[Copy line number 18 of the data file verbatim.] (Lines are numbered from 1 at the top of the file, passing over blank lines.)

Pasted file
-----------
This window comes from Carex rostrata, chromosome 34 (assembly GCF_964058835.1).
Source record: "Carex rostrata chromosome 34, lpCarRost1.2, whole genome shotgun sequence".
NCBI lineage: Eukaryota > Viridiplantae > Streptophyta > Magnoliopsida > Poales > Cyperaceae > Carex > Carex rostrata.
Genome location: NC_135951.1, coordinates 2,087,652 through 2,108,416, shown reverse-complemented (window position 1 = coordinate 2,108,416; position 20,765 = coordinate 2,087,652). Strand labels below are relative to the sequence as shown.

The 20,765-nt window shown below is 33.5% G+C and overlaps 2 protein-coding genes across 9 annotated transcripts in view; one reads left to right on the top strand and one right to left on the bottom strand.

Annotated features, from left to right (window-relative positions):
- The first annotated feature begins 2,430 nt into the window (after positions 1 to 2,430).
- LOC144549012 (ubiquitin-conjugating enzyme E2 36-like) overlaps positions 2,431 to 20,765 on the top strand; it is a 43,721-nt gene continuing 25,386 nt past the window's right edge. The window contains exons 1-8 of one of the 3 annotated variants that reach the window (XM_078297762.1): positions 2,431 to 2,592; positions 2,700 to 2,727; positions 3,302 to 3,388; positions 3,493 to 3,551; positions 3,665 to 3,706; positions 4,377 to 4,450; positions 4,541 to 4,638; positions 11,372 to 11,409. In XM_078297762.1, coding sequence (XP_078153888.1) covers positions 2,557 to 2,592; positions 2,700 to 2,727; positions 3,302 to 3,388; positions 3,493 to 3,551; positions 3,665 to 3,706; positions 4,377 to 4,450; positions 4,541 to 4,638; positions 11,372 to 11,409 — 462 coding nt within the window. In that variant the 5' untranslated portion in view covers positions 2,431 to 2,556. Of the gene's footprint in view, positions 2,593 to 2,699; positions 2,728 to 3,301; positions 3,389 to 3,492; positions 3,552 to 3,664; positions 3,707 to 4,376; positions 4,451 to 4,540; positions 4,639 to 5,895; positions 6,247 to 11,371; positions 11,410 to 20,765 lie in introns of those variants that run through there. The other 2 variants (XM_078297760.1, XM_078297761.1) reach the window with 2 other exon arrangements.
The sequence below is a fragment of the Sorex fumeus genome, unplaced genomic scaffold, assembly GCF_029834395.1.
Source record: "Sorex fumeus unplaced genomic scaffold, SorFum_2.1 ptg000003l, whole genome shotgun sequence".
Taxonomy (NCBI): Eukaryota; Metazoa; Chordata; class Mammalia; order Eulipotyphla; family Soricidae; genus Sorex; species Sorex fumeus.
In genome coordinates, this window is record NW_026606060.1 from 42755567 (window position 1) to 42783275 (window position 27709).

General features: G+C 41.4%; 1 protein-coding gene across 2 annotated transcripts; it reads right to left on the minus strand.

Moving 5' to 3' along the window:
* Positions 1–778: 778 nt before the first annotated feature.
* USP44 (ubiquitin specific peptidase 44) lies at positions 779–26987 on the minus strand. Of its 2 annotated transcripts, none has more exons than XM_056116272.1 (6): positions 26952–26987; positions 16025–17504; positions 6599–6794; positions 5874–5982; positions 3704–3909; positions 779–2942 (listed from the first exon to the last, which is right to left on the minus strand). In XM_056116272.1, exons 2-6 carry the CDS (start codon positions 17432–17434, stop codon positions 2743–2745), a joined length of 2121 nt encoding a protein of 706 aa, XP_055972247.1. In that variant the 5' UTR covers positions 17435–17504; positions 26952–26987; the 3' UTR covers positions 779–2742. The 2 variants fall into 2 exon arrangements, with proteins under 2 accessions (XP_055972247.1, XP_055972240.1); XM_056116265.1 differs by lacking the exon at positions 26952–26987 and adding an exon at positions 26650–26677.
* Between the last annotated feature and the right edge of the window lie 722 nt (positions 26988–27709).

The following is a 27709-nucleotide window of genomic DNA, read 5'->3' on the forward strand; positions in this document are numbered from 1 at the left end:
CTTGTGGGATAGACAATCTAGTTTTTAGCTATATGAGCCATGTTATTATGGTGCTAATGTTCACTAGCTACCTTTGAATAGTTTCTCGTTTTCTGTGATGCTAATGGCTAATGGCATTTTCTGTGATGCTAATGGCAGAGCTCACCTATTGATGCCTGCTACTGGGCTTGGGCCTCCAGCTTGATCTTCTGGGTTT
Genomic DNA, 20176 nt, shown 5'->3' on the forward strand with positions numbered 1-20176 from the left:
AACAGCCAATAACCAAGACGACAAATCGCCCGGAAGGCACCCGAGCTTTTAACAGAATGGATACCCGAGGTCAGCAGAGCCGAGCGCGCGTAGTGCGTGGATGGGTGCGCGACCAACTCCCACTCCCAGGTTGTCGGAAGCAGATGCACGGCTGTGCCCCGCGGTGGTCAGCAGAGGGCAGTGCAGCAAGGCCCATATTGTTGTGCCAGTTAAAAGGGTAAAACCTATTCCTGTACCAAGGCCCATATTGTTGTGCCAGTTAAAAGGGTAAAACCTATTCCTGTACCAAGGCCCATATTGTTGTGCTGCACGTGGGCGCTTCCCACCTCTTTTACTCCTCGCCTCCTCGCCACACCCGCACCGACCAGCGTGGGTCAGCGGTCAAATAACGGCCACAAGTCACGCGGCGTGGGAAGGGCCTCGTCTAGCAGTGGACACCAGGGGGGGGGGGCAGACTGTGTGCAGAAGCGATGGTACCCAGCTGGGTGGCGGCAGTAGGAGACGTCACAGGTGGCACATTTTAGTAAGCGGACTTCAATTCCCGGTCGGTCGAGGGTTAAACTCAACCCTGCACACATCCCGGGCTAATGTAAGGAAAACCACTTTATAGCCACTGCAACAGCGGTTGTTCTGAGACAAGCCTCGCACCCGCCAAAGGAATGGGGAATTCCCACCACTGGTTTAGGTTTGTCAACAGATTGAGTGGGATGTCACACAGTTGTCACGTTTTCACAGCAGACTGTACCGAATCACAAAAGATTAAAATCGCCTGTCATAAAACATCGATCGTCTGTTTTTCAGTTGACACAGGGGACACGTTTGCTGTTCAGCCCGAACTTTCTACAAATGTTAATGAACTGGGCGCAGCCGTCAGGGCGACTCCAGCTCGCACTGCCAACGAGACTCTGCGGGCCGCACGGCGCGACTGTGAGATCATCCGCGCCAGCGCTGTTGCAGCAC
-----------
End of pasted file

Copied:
The following is a 27709-nucleotide window of genomic DNA, read 5'->3' on the forward strand; positions in this document are numbered from 1 at the left end: